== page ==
Monday, 25 June 2012

Ce n'est pas un lampe!

When I first saw this artifact, I thought it was a lamp. Actually, I thought it was a lamp from the time I started working at the Brant Museum and Archives until about three months ago. I was researching serving pieces for a cooking exhibit I put together at the Brantford Public Library, and I saw an item that looked almost exactly like this piece as part of a Victorian serving set. I thought it was an oil lamp because of its resemblance to the “Butterfly Lamp” from Resident Evil IV (and I play way too many video games), but it is actually called a Pickle Castor.

The pickle castor is made up of four different pieces: the metal frame, lid, and tongs, and the glass canister. It was a serving piece which would have been used by a very discriminating Victorian host or hostess, who would have been absolutely mortified at the prospect of plunking down a jar of pickles on their exceptionally appointed dinner table. The castor allows the user to take the pickles out of their jar, and place them inside the glass canister. The handle allows the piece to be passed around the table, so that each guest might take which pickles they like, and the tongs mean that no lady or gentleman would need to dirty their fingers, nor would they need to be so rude as to actually reach inside the vessel for a pickle. Basically, a pickle castor is the classiest way to serve pickles without flying them down on silk scarves like cirque du soleil.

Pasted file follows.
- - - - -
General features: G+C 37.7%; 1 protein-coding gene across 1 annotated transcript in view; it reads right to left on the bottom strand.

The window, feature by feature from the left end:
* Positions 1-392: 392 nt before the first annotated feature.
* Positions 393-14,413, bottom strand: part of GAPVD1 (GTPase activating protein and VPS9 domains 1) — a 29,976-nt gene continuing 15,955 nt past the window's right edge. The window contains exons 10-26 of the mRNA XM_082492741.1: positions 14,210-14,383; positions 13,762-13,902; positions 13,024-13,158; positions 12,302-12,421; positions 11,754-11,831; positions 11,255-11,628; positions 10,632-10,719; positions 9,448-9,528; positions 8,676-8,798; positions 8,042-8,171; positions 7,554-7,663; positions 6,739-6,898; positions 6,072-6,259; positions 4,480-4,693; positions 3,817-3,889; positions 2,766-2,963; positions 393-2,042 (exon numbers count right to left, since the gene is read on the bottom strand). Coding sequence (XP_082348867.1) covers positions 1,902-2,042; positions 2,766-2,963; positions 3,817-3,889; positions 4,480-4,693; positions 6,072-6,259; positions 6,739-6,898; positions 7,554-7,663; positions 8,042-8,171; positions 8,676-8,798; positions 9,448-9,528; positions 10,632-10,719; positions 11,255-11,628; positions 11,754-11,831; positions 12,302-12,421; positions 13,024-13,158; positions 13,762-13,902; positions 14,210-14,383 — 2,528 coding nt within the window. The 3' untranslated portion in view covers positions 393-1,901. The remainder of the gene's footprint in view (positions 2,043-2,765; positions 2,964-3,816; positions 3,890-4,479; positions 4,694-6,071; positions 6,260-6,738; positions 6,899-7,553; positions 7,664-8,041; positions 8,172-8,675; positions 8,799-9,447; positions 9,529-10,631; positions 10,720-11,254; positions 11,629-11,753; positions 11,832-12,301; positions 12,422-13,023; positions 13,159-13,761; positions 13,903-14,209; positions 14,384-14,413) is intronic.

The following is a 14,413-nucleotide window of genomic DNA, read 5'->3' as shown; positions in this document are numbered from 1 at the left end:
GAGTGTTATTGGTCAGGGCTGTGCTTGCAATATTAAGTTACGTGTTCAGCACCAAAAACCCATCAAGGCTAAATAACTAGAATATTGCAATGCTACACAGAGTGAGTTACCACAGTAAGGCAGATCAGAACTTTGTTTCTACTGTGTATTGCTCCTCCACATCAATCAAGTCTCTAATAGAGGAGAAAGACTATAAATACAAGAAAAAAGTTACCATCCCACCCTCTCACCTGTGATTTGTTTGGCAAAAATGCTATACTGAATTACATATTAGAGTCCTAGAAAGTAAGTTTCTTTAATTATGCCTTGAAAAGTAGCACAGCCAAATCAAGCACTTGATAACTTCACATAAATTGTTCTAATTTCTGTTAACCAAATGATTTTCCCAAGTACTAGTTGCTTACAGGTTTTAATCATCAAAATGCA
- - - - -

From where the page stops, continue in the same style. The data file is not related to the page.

This particular castor is made of silver, and was crafted by the Meriden Britannia company of Hamilton. The blue glass is painted with multi-coloured flora, and is in excellent condition.

The pickle castor, along with an array of other Victorian items, can be seen in the Victorian parlour at the Brant Museum and Archives.

Carlie M, Program Coordinator & Development Coordinator, BHS
Click here to visit the Victorian Parlour

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